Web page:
By: D&D Elevator
Found these days in older residential buildings, Single-Speed AC (SSAC) electric traction elevators are now obsolete and are no longer made or installed. Current owners and managers of such properties who continue to operate these elevators are urged to seriously consider upgrading their equipment to modern standards, since continued operation of this outdated technology presents many potential hazards and problems best to avoid:
SSAC elevators first appeared during the post-World War II period, often installed as upgrades to earlier, prevalent DC systems as the municipal trolley grids that powered them became extinct, with installation continuing well into the 1970s. Popular at the time because they were attractively priced, they typically appeared in low- to mid-rise residential buildings, including condo conversions and rental apartments. These elevators are slow, low-capacity passenger units that are prone to intermittent leveling fluctuations. Since they rely on brakes to stop the car in properly level position – which often can be imprecise and inaccurate – they present trip-and-fall hazards, particularly to elderly passengers and those with mobility disabilities who may find it extremely difficult to negotiate level differences.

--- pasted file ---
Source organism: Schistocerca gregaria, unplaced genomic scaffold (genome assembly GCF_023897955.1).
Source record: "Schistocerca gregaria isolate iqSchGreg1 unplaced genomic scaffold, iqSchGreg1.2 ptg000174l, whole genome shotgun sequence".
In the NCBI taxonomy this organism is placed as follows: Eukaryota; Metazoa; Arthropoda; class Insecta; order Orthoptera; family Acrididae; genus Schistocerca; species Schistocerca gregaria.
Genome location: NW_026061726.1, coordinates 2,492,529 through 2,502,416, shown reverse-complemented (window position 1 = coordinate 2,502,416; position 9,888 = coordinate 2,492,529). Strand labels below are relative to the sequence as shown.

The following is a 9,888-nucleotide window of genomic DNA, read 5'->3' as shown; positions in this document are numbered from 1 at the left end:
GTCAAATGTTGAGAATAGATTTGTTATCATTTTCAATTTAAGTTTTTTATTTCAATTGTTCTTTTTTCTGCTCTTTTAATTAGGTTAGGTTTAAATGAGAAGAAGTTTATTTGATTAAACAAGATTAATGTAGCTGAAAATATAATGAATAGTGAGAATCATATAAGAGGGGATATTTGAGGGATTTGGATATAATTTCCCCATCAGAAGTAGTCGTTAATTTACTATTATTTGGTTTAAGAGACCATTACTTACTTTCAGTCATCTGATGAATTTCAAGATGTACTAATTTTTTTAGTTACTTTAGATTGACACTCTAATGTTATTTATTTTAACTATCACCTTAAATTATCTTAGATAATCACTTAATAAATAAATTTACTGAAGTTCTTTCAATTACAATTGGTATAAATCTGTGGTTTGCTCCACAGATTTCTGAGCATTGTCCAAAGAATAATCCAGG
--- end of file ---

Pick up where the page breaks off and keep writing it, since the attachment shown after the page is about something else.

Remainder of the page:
Conversely, today’s elevators have abandoned the use of brakes to stop the car, instead employing VVVF (Variable Voltage-Variable Frequency) control systems that consistently stop the elevator at floor level within tolerances of ¼-inch. As their name implies, these adjust both the voltage and frequency of the power applied to the hoist motor, thereby varying the speed at which the motor operates. With this technology, the hoist motor can be brought to a so-called “electrical stop” – with the hoist motor energized but not turning. This allows floor stops to be accurately specified, without regard to the load in the car.
Current New York State code requires that elevators, when arriving at a floor, stop accurately and consistently within a finite limit of ½-inch above or below floor level. This is reflected in the current edition of The American Harmonized Elevator code (CSA B44/ASME A17.1). The Technical Standards & Safety Authority (TSSA) has also written on the matter, recommending that these elevators, because of their poor leveling ability, should be upgraded.
D&D Can Help
The experts at D&D Elevator stand ready to help you evaluate your particular needs, to cost-efficiently achieve safety, code-compliance – and peace-of-mind!
By: D&D Elevator
With NYC DOB, Appendix K3, Rule 3.10.2, the New York City Department of Buildings mandated that – by January 1, 2020 – “all automatic passenger and freight elevators must provide a system to monitor and prevent automatic operation with faulty door contact circuits.” That deadline has now passed and it is urgent for those who have not complied to do so immediately to avoid potentially serious consequences, including the possible issuance of fines and shut-down of your elevator(s).